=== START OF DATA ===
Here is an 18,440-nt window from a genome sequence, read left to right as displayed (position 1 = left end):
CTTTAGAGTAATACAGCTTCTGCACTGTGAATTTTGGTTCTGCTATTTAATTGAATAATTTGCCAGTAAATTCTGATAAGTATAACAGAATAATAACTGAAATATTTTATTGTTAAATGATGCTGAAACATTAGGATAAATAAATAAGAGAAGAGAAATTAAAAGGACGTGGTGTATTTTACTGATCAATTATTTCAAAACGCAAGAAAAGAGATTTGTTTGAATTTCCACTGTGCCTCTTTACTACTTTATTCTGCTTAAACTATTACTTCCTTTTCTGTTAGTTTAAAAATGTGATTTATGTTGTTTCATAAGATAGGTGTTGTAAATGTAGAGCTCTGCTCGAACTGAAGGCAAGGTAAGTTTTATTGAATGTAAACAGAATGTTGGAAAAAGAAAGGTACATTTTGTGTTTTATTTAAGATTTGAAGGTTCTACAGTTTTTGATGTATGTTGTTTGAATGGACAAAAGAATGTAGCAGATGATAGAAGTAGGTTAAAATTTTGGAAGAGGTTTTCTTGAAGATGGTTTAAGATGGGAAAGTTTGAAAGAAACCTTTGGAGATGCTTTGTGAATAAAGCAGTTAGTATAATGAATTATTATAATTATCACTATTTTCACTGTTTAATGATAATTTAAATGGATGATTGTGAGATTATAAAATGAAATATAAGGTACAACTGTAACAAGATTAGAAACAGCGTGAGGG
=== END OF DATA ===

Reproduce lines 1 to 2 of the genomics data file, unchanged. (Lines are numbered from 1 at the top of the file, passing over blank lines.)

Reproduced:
Here is an 18,440-nt window from a genome sequence, read left to right as displayed (position 1 = left end):
CTTTAGAGTAATACAGCTTCTGCACTGTGAATTTTGGTTCTGCTATTTAATTGAATAATTTGCCAGTAAATTCTGATAAGTATAACAGAATAATAACTGAAATATTTTATTGTTAAATGATGCTGAAACATTAGGATAAATAAATAAGAGAAGAGAAATTAAAAGGACGTGGTGTATTTTACTGATCAATTATTTCAAAACGCAAGAAAAGAGATTTGTTTGAATTTCCACTGTGCCTCTTTACTACTTTATTCTGCTTAAACTATTACTTCCTTTTCTGTTAGTTTAAAAATGTGATTTATGTTGTTTCATAAGATAGGTGTTGTAAATGTAGAGCTCTGCTCGAACTGAAGGCAAGGTAAGTTTTATTGAATGTAAACAGAATGTTGGAAAAAGAAAGGTACATTTTGTGTTTTATTTAAGATTTGAAGGTTCTACAGTTTTTGATGTATGTTGTTTGAATGGACAAAAGAATGTAGCAGATGATAGAAGTAGGTTAAAATTTTGGAAGAGGTTTTCTTGAAGATGGTTTAAGATGGGAAAGTTTGAAAGAAACCTTTGGAGATGCTTTGTGAATAAAGCAGTTAGTATAATGAATTATTATAATTATCACTATTTTCACTGTTTAATGATAATTTAAATGGATGATTGTGAGATTATAAAATGAAATATAAGGTACAACTGTAACAAGATTAGAAACAGCGTGAGGG